Union Police Chief Norman Brune Monday told aldermen that the city of Union is safe place to live.
That is in response to a question posed by Alderman Jim Albrecht concerning Brune’s monthly report to the board.
Brune prepares a report to aldermen that lists the number of reports in all crime categories.
Albrecht pointed out that there were 17 assaults in Union during November, three kidnappings reported and increases in stealing reports and drug cases.
He also pointed out three reports of making a terrorist threat.
“I have to inquire if Union is a safe place to live?” Albrecht asked.
Brune explained that the reports don’t always reflect actual crime stats.
For example, Brune noted that the kidnapping charges involved family members, or parental kidnappings.
“All three were domestic issues between husbands and wives,” he said. “They were resolved without charges.”
Brune said, many of the assaults also are domestic disputes that don’t always lead to charges.
“About half of them were domestic and all of them were third-degree assault,” said Brune, “which means there were very minor injuries.”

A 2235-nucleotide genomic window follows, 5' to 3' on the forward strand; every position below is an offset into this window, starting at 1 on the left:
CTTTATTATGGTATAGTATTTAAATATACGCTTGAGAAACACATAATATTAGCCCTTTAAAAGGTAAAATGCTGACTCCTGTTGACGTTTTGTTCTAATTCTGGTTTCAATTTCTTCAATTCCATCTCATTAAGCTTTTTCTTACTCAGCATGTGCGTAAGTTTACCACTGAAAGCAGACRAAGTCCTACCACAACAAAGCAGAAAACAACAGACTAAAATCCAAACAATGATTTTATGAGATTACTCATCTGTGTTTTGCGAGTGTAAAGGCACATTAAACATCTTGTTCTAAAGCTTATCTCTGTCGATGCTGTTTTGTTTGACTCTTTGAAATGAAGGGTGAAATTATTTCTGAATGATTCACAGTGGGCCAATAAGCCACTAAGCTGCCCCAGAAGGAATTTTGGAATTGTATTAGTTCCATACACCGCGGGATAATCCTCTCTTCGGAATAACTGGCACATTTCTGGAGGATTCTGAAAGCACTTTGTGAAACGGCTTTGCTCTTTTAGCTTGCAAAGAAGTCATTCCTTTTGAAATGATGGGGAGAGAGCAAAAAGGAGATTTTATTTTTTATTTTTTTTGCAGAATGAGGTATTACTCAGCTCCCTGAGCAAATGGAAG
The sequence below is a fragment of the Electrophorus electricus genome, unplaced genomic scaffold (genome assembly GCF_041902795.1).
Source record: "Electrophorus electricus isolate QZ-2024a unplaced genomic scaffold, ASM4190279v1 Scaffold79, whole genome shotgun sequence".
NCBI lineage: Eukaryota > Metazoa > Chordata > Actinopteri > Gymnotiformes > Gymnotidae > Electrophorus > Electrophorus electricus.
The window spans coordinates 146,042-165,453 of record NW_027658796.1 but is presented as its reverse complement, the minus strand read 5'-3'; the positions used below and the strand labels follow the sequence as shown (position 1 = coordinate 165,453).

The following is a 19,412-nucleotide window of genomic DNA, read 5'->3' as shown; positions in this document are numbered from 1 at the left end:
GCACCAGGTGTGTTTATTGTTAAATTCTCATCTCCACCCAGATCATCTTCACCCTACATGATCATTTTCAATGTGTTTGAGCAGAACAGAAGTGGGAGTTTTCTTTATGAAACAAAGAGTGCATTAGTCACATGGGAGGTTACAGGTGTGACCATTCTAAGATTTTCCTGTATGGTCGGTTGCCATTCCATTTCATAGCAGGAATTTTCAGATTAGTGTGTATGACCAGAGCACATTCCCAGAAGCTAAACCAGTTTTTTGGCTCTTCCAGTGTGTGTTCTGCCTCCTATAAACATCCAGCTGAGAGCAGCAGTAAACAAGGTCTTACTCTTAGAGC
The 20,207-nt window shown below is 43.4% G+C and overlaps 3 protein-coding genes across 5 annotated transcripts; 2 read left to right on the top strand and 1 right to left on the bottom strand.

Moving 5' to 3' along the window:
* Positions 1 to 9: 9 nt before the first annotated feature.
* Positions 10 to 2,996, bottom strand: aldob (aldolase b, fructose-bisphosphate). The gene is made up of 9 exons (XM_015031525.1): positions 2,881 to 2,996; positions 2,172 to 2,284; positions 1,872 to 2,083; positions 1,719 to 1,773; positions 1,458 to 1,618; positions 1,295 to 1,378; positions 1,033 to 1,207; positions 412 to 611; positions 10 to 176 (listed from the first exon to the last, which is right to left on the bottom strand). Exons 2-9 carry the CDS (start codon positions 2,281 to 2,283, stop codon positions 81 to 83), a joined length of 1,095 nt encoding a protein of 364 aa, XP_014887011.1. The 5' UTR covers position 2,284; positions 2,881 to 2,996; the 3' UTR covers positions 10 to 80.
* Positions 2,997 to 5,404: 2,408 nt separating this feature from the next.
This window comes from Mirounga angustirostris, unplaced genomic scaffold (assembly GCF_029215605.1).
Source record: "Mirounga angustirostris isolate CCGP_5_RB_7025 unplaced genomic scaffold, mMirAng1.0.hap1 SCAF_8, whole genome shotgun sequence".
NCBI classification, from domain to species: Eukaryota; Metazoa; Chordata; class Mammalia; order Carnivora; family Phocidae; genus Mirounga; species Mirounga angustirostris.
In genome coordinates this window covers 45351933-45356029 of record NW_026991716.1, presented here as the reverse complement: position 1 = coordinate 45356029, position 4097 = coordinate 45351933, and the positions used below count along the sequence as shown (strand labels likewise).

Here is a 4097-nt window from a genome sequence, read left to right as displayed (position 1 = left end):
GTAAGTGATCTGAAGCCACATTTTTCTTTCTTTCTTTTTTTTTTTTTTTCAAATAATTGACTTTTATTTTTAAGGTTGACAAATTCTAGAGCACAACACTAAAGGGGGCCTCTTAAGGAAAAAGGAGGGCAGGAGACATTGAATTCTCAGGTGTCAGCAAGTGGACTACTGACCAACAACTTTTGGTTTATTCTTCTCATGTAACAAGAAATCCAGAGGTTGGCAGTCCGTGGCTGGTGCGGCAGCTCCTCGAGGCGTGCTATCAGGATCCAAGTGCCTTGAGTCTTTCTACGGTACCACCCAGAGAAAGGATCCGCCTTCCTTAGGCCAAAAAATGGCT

Stealing, Drug Charges
According to Brune, many of the stealings reports were minor thefts.
“Generally those are stealing from vehicles,” he said. “I don’t think it is one area over another — the stealing are occurring across the board.”
Furthermore, the drug charges mostly occur during a traffic stop.
“It is pretty much happenstance — none of these were major arrests,” Brune said. “All of the drug charges are from marijuana this month.”
Brune added that a slight increase in some crimes is not an indicator of growing danger in Union.
“I don’t think this month there is any real increase in serious incidents whatsoever,” he said.
City Administrator Russell Rost, who served as a law enforcement officer and police chief for several years, said economic crunches that come during the holiday season often lead to a spike in crime.
“This is the peak of domestic violence,” said Rost. “There tends to be a bit more stress during those times.”
Brune said most terrorist threats reports are the result of threats written on notes or walls at schools or businesses.
“That is when someone makes a threat that they intend to inflict injury, or disruption at a business or school,” said Brune. “Two of them were written on a wall in a school.”